$83,000/year plus benefits and modest research funds
Employer will assist with relocation costs.
The Arnold Arboretum of Harvard University invites early career scientists to apply for a unique opportunity to start a research career as independent postdoctoral fellow while gaining training and connections within the framework of a top-tier academic environment. The Katharine H. Putnam Fellowship in Plant Sciencesupports scientists focused on utilizing the Arnold Arboretum’s living collections of woody plants to study any area of plant science. The Global Change Postdoctoral Fellowship supports researchers that tackle any area of global change science utilizing the myriad resources of the Arnold Arboretum.
The Arnold Arboretum of Harvard University and its urban landscape in Boston are particularly well-suited for global change and plant science research. It is both an outdoor museum of the world’s temperate trees and other woody plants grown in a public open space, all within sight of the Arboretum’s state-of-the art research facilities.
Applications are sought from early-career individuals with a PhD in life sciences, plant biology, evolution, plant genetics, plant ecology, horticulture, or related discipline. Applicants must have their PhD when they initiate their term at the Arboretum. We strongly encourage applications from groups under-represented in the sciences. Foreign nationals are eligible to apply, but applicants are expected to be fluent in English.
Arboretum Fellows are full-time employees of Harvard University with a salary of $83,000 per year, employee health insurance eligibility, and annual support of up to $10,000 for research, travel, initial relocation, and other professional expenses. Fellows are expected to be in full-time residence at the Arboretum during their 2-year tenure and are provided office and research space. Fellows can start as early as July 1 or as late as the beginning of September.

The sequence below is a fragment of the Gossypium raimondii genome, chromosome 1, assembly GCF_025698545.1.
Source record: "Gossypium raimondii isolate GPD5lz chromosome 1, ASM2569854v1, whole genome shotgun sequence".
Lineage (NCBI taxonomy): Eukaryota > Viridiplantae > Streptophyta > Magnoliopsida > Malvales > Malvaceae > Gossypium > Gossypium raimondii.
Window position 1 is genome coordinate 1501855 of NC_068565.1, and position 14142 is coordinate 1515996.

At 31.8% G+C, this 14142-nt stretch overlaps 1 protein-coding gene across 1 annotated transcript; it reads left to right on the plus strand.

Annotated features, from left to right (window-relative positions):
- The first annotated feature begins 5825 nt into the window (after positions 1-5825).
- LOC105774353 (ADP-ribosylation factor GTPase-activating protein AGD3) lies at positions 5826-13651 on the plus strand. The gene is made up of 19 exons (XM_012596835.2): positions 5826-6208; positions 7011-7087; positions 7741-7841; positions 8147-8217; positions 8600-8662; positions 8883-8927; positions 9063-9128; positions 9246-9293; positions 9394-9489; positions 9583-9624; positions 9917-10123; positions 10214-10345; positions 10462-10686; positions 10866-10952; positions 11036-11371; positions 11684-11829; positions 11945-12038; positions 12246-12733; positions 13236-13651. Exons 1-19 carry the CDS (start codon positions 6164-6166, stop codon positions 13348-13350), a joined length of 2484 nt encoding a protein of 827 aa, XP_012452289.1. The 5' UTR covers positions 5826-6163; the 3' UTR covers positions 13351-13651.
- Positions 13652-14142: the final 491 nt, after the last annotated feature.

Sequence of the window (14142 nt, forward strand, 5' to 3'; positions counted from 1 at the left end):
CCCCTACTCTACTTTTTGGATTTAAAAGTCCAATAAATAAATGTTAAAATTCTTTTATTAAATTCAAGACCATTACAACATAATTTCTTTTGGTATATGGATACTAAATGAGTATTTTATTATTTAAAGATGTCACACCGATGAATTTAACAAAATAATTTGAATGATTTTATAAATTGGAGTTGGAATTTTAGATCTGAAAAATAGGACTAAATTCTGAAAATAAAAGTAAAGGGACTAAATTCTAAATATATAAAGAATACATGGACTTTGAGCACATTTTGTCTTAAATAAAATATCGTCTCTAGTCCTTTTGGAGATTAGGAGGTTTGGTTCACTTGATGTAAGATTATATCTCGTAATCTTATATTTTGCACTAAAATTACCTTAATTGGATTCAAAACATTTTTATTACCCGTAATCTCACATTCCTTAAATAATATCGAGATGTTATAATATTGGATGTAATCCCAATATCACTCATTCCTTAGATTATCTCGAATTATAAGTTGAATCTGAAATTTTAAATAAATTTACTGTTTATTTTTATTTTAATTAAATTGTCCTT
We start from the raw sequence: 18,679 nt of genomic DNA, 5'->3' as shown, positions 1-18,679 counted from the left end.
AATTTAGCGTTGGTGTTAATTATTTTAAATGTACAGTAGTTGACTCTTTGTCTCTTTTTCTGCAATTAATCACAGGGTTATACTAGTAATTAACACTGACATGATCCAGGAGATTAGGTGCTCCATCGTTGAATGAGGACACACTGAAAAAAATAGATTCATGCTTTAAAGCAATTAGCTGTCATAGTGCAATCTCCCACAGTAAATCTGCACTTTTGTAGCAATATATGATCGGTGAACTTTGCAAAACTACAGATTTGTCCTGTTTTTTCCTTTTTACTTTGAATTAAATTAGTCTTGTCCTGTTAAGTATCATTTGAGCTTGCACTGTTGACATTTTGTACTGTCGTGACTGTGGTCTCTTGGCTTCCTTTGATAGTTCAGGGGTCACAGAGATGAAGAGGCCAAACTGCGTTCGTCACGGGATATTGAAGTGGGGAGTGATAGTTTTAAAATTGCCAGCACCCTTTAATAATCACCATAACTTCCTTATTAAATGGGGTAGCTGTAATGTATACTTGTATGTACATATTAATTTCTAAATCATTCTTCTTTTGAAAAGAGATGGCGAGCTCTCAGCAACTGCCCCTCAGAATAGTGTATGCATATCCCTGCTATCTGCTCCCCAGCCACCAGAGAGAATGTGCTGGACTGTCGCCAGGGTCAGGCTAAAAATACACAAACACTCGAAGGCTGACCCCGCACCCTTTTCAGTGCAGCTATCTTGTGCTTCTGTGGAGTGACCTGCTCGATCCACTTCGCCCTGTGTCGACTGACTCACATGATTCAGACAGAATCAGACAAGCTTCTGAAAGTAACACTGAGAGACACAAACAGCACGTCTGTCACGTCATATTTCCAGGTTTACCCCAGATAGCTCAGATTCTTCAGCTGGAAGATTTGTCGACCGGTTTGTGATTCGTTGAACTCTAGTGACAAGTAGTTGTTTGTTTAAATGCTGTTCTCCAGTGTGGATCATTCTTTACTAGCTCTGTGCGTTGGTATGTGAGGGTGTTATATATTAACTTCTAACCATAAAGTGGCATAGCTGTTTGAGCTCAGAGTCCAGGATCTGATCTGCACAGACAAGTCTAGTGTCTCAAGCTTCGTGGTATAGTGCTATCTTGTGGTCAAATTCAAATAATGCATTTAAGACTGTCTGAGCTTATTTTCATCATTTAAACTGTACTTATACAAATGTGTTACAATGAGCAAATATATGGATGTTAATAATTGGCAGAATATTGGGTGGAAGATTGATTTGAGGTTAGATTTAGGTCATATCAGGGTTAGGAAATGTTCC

An Arboretum Fellowship is an independent post-doctoral position. As an independent scholar, Putnam Fellows have access to shared laboratories, resources, and interactions with fellow scientists, students and staff. It is not necessary to have a specific faculty host.
Fellowships are awarded through a competitive review process. To be considered for an award, online applications should include the following:
Three letters of recommendation. Each referee must upload his/her letter of recommendation via the link by January 18 at 5:00 p.m. ET.
For questions about the award, Arboretum resources, research proposal or submission process, contact the selection committee at firstname.lastname@example.org.
Commitment to Equity, Diversity, Inclusion, and Belonging
Harvard University and the Arnold Arboretum view equity, diversity, inclusion, and belonging as the pathway to achieving inclusive excellence and fostering a campus culture where everyone can thrive. We strive to create a community that draws upon the widest possible pool of talent to unify excellence and diversity while fully embracing individuals from varied backgrounds, cultures, races, identities, life experiences, perspectives, beliefs, and values.
We are an equal opportunity employer and all qualified applicants will receive consideration for employment without regard to race, color, religion, sex, national origin, disability status, protected veteran status, gender identity, sexual orientation, pregnancy and pregnancy-related conditions, or any other characteristic protected by law.
The Arnold Arboretum of Harvard University achieves excellence in scholarship and contributes to the advancement of society as an international center for the study of plants. Integrating eminent living and archival collections for discovery and dissemination of knowledge to the students of Harvard University, local educational institutions, and the public, the Arnold Arboretum is a premier destination for deepening understanding and appreciation of plants, horticulture, and biodiversity.Occupying 281 acres, the Arboretum’s living collection of trees, shrubs, and woody vines is recognized as one of the most comprehensive and best documented of its kind in the world. The living collection is supported by comprehensive curatorial documentation, herbaria containing more than 1.3 million specimens, extensive library and archival holdings, and a 43,000-square-foot state-of-the-art research center. These facilities and holdings, along with 75 full-time staff, provide the basis for research and education by Harvard faculty and students, Arboretum scholars, and visiting scientists from around the world. Investigations focus on examining plant diversity from genomic, developmental, organismic, evolutionary, and ecosystem perspectives.